I am a Professor of Political Science. I teach courses on international relations, national security policy, and South Asian politics and international affairs. I am the author of The Consequences of Nuclear Proliferation: Lessons from South Asia (MIT Press, 1998) and co-author (with Sumit Ganguly) of Fearful Symmetry: India-Pakistan Crises in the Shadow of Nuclear Weapons (University of Washington Press, 2005). I also edited South Asia in World Politics (Rowman and Littlefield, 2005). I have published in International Security, Security Studies, Current History, Asian Survey, Nonproliferation Review, the Australian Journal of International Affairs, and other scholarly journals. I co-edit the journal Asian Security. I was awarded a Ph.D. from the University of Pennsylvania, an M.A.L.D. from the Fletcher School of Law and Diplomacy at Tufts University, and a B.A. from Rutgers University.
Q: What led you to become a political scientist?
A: I have always been a politics and international relations junkie. I grew up in a Foreign Service family, living in India, Norway, the United Kingdom, and Pakistan, before returning to the United States for college. After finishing my B.A. and M.A., I worked on Capitol Hill for several years and also worked on two congressional campaigns. Along the way, I discovered that I like analyzing politics a lot more than I like being in the middle of it. After beginning a Ph.D. in Political Science in my late 20s, I discovered that I love teaching, and the rest is history.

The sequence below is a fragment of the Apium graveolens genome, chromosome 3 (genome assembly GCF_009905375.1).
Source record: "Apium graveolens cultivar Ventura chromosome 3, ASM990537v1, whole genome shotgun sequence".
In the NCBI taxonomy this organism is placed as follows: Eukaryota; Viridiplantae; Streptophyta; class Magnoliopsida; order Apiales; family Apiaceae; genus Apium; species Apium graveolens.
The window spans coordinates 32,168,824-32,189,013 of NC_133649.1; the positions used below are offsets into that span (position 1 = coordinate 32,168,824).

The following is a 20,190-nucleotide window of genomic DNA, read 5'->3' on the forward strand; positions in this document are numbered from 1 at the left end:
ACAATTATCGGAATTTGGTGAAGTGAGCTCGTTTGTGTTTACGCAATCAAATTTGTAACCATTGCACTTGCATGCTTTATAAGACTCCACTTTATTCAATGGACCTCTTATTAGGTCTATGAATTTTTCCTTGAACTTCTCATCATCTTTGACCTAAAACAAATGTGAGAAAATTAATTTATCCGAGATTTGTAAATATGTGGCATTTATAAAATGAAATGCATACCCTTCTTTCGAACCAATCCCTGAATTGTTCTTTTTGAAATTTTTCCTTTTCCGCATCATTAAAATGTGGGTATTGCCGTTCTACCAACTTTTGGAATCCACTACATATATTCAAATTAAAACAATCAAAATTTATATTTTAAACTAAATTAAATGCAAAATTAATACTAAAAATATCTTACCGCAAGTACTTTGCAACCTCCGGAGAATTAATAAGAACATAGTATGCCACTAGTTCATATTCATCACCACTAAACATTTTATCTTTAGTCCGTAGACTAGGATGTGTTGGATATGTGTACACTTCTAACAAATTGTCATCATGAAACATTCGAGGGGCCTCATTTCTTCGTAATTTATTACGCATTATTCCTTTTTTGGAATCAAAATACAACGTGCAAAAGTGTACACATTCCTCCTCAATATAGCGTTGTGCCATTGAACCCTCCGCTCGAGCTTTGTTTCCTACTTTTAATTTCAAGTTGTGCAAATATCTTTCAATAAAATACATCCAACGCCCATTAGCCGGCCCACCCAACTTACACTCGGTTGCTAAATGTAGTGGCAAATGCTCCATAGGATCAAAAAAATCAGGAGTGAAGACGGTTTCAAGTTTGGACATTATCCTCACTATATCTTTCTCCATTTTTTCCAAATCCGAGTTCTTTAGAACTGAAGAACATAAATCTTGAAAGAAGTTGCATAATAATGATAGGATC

Q: What kinds of research questions are most interesting to you?
A: My favorite research questions concern war and peace. When and why do states use military force to pursue their interests? Why do decisions for war often seem unwise in retrospect? How have nuclear weapons revolutionized warfare, how have they deterred military conflicts between their possessors, and how might deterrence fail?
Q: What ideas, skills, or experiences do you hope students will come away with after having taken a class with you?
A: My hope is that students who do well in my classes will have become more discerning consumers of information, more ambitious, disciplined readers, more rigorous critical thinkers, and better writers. Ideally, they will have mastered not only the substantive course content, but also the craft of concise, analytical, persuasive writing.
Q: What can POLI majors do with their degrees?
A: A degree in Political Science can be a gateway to any number of careers, including but not limited to consulting, government, the intelligence community, journalism, the law, the military, politics, research and analysis, and teaching. Having said that, many of our graduates are pursuing careers in areas not mentioned above. Most, if not all, human activities are political; the close study of power and institutions is good preparation for most careers.